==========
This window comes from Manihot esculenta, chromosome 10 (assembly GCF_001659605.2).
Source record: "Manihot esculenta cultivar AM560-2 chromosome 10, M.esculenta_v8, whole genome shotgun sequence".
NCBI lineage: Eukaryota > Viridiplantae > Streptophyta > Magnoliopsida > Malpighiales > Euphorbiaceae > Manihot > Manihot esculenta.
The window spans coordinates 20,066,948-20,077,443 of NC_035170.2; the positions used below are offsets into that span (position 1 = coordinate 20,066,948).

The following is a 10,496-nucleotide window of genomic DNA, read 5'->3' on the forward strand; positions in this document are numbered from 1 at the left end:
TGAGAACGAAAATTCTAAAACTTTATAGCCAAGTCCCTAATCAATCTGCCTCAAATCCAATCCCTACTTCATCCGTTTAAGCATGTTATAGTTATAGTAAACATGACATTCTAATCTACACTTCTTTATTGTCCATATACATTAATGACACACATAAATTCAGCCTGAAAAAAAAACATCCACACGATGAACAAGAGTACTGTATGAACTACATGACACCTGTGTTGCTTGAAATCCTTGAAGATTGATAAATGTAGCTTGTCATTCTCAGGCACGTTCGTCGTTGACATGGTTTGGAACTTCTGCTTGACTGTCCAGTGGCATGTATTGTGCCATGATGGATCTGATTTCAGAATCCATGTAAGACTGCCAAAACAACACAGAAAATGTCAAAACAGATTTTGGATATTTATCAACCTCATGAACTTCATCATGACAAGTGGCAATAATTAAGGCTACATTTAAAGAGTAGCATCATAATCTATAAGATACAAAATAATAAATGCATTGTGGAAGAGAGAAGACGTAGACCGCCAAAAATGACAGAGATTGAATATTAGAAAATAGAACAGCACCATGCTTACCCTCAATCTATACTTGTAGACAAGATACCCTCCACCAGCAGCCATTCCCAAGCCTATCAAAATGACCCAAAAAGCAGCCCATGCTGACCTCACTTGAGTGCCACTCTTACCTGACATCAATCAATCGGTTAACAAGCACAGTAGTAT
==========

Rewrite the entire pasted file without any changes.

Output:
This window comes from Manihot esculenta, chromosome 10 (assembly GCF_001659605.2).
Source record: "Manihot esculenta cultivar AM560-2 chromosome 10, M.esculenta_v8, whole genome shotgun sequence".
NCBI lineage: Eukaryota > Viridiplantae > Streptophyta > Magnoliopsida > Malpighiales > Euphorbiaceae > Manihot > Manihot esculenta.
The window spans coordinates 20,066,948-20,077,443 of NC_035170.2; the positions used below are offsets into that span (position 1 = coordinate 20,066,948).

The following is a 10,496-nucleotide window of genomic DNA, read 5'->3' on the forward strand; positions in this document are numbered from 1 at the left end:
TGAGAACGAAAATTCTAAAACTTTATAGCCAAGTCCCTAATCAATCTGCCTCAAATCCAATCCCTACTTCATCCGTTTAAGCATGTTATAGTTATAGTAAACATGACATTCTAATCTACACTTCTTTATTGTCCATATACATTAATGACACACATAAATTCAGCCTGAAAAAAAAACATCCACACGATGAACAAGAGTACTGTATGAACTACATGACACCTGTGTTGCTTGAAATCCTTGAAGATTGATAAATGTAGCTTGTCATTCTCAGGCACGTTCGTCGTTGACATGGTTTGGAACTTCTGCTTGACTGTCCAGTGGCATGTATTGTGCCATGATGGATCTGATTTCAGAATCCATGTAAGACTGCCAAAACAACACAGAAAATGTCAAAACAGATTTTGGATATTTATCAACCTCATGAACTTCATCATGACAAGTGGCAATAATTAAGGCTACATTTAAAGAGTAGCATCATAATCTATAAGATACAAAATAATAAATGCATTGTGGAAGAGAGAAGACGTAGACCGCCAAAAATGACAGAGATTGAATATTAGAAAATAGAACAGCACCATGCTTACCCTCAATCTATACTTGTAGACAAGATACCCTCCACCAGCAGCCATTCCCAAGCCTATCAAAATGACCCAAAAAGCAGCCCATGCTGACCTCACTTGAGTGCCACTCTTACCTGACATCAATCAATCGGTTAACAAGCACAGTAGTAT